Singapore’s Ministry of Law and the Intellectual Property Office of Singapore (IPOS) have announced a comprehensive review of the city state’s copyright laws, inviting comments until 24 October.
The review, announced at Singapore’s IP Week 2016 by Senior Minister of State Ms Indranee Rajah, centres on a list of proposals (below) including a number that imply the intention to dilute the country’s copyright regime by broadening exceptions and limitations.
According to the Ministry of Law’s announcement, the review has ‘the objectives of ensuring that it has rights which are reasonable, clear and capable of being efficiently transacted’.
Singaporean copyright law already contains a US-style open-ended ‘fair use’ exception, but the 16 proposals in the public consultation paper include ‘strengthening the “fair use” exception’, ‘facilitating educational uses’ and ‘facilitating the work of libraries and archives’.
The IPA is currently scrutinizing the detailed breakdown of the proposals, and may submit a considered analysis of their potential implications to Singapore’s Ministry of Law in the coming weeks. We also encourage other members of the IPA to make submissions on the consultation paper. Please let us know if you do make a submission and send us a copy of your draft.
IPA Secretary General José Borghino said: ‘As in Canada and Australia, it seems that Singapore’s IP authorities are looking to broaden copyright exceptions thereby further threatening publishers’ business models. Singapore is a great regional innovator, occupying sixth position on WIPO’s recently published Global Innovation Index 2015 and as such it has a highly strategic vantage point in the global conversation about copyright and IP. Our job is to make sure the voice of world publishers is clearly heard in that conversation and to provide balance, especially when we’re seeing ill-considered changes to copyright becoming a global trend.’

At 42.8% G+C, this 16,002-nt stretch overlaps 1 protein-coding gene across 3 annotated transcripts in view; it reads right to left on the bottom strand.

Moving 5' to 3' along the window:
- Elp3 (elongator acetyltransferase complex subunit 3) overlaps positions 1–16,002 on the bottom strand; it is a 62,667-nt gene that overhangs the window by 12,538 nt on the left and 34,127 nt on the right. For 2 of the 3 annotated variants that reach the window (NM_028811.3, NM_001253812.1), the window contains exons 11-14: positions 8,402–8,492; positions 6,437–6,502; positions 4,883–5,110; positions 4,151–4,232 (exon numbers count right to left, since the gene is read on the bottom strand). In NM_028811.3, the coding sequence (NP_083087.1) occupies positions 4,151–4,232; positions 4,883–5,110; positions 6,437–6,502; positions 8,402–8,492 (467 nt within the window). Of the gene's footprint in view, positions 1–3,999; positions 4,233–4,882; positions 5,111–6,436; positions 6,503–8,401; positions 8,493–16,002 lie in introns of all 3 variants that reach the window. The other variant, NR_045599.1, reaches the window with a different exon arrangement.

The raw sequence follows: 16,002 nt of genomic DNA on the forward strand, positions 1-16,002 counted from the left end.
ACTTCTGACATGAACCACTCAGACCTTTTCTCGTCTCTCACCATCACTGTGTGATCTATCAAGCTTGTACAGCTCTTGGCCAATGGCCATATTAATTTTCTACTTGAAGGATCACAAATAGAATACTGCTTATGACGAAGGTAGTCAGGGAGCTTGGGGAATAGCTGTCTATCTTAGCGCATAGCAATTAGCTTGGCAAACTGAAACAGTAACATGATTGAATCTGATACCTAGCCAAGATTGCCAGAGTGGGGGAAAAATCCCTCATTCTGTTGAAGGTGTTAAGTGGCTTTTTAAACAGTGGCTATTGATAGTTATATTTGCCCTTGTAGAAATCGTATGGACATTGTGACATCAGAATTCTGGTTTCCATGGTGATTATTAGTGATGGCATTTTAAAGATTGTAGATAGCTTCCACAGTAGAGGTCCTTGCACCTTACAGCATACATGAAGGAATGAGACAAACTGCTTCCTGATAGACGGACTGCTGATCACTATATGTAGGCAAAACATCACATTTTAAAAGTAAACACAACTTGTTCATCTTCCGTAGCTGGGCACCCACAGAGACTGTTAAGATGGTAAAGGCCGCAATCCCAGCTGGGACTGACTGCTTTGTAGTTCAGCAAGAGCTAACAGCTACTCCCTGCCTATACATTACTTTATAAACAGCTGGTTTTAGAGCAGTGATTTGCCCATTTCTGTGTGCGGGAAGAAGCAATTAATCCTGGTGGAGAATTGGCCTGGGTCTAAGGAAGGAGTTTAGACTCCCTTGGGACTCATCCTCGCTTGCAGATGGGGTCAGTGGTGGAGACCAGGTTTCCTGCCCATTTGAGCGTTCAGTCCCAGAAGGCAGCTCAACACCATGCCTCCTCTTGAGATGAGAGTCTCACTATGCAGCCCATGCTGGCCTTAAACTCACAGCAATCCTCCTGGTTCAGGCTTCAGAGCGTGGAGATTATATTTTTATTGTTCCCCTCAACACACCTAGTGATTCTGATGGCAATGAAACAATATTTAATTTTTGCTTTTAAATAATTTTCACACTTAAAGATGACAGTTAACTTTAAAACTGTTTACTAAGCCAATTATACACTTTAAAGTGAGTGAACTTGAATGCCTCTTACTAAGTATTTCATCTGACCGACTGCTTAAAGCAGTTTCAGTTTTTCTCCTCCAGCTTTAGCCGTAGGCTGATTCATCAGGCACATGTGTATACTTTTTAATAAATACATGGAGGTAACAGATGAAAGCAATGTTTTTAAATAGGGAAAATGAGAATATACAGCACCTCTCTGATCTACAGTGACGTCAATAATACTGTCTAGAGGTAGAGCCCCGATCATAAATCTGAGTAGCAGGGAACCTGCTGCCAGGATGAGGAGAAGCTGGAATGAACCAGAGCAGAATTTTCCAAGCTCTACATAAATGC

1. Establishing a voluntary copyright registration system
2. Granting creators default ownership of certain commissioned works
3. Setting an expiry date for protection of unpublished works
4. Attributing creators whenever their works are used
5. Providing information to help the creator-publisher/producer relationship
6. Protecting certain exceptions from being restricted by contracts
7. Strengthening the general “fair use” exception
8. Enabling the use of orphan works
9. Unlocking the potential of text and data mining
10. Facilitating educational uses by non-profit educational institutions
11. Facilitating the work of libraries and archives
12. Facilitating the work of museums and galleries
13. Adjusting existing provisions for print-disabled users
14. Allowing the use of non-patent literature in patent search and examination work
15. Increasing the availability of materials on official government registers
16. Updating the list of allowable circumventions of technological protection measures